In Richard Connell's short story "The Most Dangerous Game," is the characterization direct or indirect?

In "The Most Dangerous Game," the characterization is indirect.

Expert Answers

An illustration of the letter 'A' in a speech bubbles

Characterization is how an author presents a character's personality. The two methods for doing so are direct characterization and indirect characterization. Direct characterization has the author divulging to the reader a character's personality traits outright ("Jane was a greedy kid"), while indirect characterization generally reveals personality through the character's words or actions (we see Jane hoarding cookies during snack time at the expense of the other kids).

In "The Most Dangerous Game," characterization is indirect. The characters' personalities are not described outright, but they do share their philosophies and motives through dialogue. For example, Rainsford's first exchange with Whitney reveals a great deal about him:

"It will be light enough in Rio," promised Whitney. "We should make it in a few days. I hope the jaguar guns have come from Purdey's. We should have some good hunting up the Amazon. Great sport, hunting."

"The best sport in the world," agreed Rainsford.

"For the hunter," amended Whitney. "Not for the jaguar."

"Don't talk rot, Whitney," said Rainsford. "You're a big-game hunter, not a philosopher. Who cares how a
jaguar feels?"

"Perhaps the jaguar does," observed Whitney.

"Bah! They've no understanding."

"Even so, I rather think they understand one thing—fear. The fear of pain and the fear of death."

"Nonsense," laughed Rainsford. "This hot weather is making you soft, Whitney. Be a realist. The world is made up of two classes—the hunters and the huntees. Luckily, you and I are hunters. Do you think we've
passed that island yet?"

Within these few lines, the reader learns Rainsford is a passionate hunter characterized by arrogance and lack of compassion for the animals he hunts. It can also be inferred that he has never known true fear or what it is to be hunted. He never says any of that directly, but the reader is able to glean it from the conversation.

The physical description of Zaroff is also indirect: Rainsford gets the impression of an aristocrat, signifying culture and intelligence, but then he sees that Zaroff has "red lips and pointed teeth," creating a savage contrast with his "handsome" appearance. The narrator never says "Zaroff looked like a predator with his sharp teeth and red lips," because the reader can already make that connection on their own.

These details are meant to make the reader uneasy before it is revealed that Zaroff hunts humans for sport, which is one of the subtle strengths of indirect characterization. Had O'Connell outright said, "Zaroff looked like a monster and he had no respect for human life," the suspense and pacing would have been sacrificed.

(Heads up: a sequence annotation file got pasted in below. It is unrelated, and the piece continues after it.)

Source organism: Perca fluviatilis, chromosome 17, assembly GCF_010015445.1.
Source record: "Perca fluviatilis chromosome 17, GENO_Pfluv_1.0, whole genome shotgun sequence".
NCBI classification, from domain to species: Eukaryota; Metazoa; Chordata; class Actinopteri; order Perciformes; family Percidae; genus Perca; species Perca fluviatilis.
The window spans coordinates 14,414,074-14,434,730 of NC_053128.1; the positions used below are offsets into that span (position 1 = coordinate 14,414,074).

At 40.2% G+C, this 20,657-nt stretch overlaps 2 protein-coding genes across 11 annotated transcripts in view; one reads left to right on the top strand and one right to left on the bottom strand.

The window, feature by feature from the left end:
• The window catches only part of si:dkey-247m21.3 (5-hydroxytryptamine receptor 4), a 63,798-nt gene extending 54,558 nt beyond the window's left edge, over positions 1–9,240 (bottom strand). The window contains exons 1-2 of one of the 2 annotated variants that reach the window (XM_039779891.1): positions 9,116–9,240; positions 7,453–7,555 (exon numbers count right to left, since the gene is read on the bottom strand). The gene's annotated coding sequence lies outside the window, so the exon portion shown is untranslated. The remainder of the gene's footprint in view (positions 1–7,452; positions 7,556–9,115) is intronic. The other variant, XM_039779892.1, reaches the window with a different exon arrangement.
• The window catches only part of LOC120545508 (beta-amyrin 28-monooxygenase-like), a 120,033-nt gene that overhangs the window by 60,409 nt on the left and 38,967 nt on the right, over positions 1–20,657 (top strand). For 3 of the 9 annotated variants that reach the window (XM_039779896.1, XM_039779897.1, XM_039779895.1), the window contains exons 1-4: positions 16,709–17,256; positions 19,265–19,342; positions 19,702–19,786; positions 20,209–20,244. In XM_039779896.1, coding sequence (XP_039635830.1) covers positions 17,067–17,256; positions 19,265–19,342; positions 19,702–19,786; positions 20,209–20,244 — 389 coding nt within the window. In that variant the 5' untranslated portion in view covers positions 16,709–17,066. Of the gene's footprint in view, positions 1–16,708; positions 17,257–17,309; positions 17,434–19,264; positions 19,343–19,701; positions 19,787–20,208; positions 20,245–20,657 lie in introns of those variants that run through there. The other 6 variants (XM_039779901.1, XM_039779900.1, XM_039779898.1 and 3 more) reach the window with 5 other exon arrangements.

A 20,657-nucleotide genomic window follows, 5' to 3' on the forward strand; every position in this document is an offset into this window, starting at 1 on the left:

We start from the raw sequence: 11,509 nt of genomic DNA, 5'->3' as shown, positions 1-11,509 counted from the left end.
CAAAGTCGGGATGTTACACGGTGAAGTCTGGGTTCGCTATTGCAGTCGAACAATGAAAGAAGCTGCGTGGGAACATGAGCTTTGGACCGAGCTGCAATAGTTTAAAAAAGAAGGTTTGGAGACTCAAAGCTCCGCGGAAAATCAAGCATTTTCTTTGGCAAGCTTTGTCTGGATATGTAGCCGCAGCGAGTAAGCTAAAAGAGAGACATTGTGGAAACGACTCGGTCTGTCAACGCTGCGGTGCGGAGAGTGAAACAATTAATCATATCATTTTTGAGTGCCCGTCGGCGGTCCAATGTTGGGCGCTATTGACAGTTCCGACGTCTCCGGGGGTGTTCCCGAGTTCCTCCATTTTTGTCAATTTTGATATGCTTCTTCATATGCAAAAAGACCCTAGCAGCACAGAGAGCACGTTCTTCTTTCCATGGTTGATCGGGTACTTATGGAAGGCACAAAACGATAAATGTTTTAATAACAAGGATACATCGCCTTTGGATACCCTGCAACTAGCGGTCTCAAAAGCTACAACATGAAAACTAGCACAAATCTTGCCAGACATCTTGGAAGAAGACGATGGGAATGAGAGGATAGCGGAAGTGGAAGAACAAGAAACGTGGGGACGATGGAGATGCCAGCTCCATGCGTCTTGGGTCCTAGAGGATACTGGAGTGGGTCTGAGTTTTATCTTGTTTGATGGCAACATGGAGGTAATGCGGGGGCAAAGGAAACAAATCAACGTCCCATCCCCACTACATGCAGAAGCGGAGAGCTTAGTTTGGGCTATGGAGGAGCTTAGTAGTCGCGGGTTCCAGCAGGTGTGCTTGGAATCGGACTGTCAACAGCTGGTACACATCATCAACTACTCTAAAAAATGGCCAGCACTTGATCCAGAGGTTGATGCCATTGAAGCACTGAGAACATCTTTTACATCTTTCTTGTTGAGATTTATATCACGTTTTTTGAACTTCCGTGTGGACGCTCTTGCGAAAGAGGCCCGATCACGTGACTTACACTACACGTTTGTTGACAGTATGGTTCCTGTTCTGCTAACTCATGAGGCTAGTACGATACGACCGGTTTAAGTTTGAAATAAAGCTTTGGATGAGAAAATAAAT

Approved by eNotes Editorial Team

Posted on

An illustration of the letter 'A' in a speech bubbles

Characterization is the way characters in a story are presented. This helps readers not only get to know the characters, but it also helps to structure the story's plot. Indirect characterization is when the reader learns of the character's motives and personality based on other character's perceptions and comments or the author's description of the character's actions, thoughts, or words. Direct characterization is when an author (or the character himself) clearly describes a character's looks and personality. Direct characterization is a technique used mostly in Richard Connell's short story "The Most Dangerous Game," because General Zaroff clearly defines himself and his motives through his own speech to Rainsford. Indirect characterization may sometimes be used to create ambiguity that requires the reader to use inference to understand the character.

An example of direct characterization is when Rainsford meets General Zaroff and the narrator explains:

"Rainsford's first impression was that the man was singularly handsome; his second was that there was an original, almost bizarre quality about the general's face. He was a tall man past middle age, for his hair was a vivid white; but his thick eyebrows and pointed military mustache were as black as the night from which Rainsford had come. His eyes, too, were black and very bright. he had high cheekbones, a sharp-cut nose, a spare, dark face, the fa of a man used to giving orders, the face of an aristocrat."

For awhile, however, as Zaroff is talking, it seems ambiguous as to where he is going about his hunting career. The reader might wonder what the point to his long story is even though he is talking about himself and revealing his personality. This technique captures the reader's interest as s/he reads on to find out more about the character. An example of this indirect characterization can been seen as Zaroff divulges his personal philosophy on life:

"Life is for the strong, to be lived by the strong, and if need be, taken by the strong. The weak of the world were put here to give the strong pleasure. I am strong. Why should I not use my gift? If I wish to hunt, why should I not?"

Since General Zaroff openly discusses himself, and the reader clearly receives a breakdown of his physical features, wealth, and interests, direct characterization is more prominent than indirect characterization in Connell's short story.

Approved by eNotes Editorial Team

Posted on

Soaring plane image

We’ll help your grades soar

Start your 48-hour free trial and unlock all the summaries, Q&A, and analyses you need to get better grades now.

  • 30,000+ book summaries
  • 20% study tools discount
  • Ad-free content
  • PDF downloads
  • 300,000+ answers
  • 5-star customer support
Start your 48-Hour Free Trial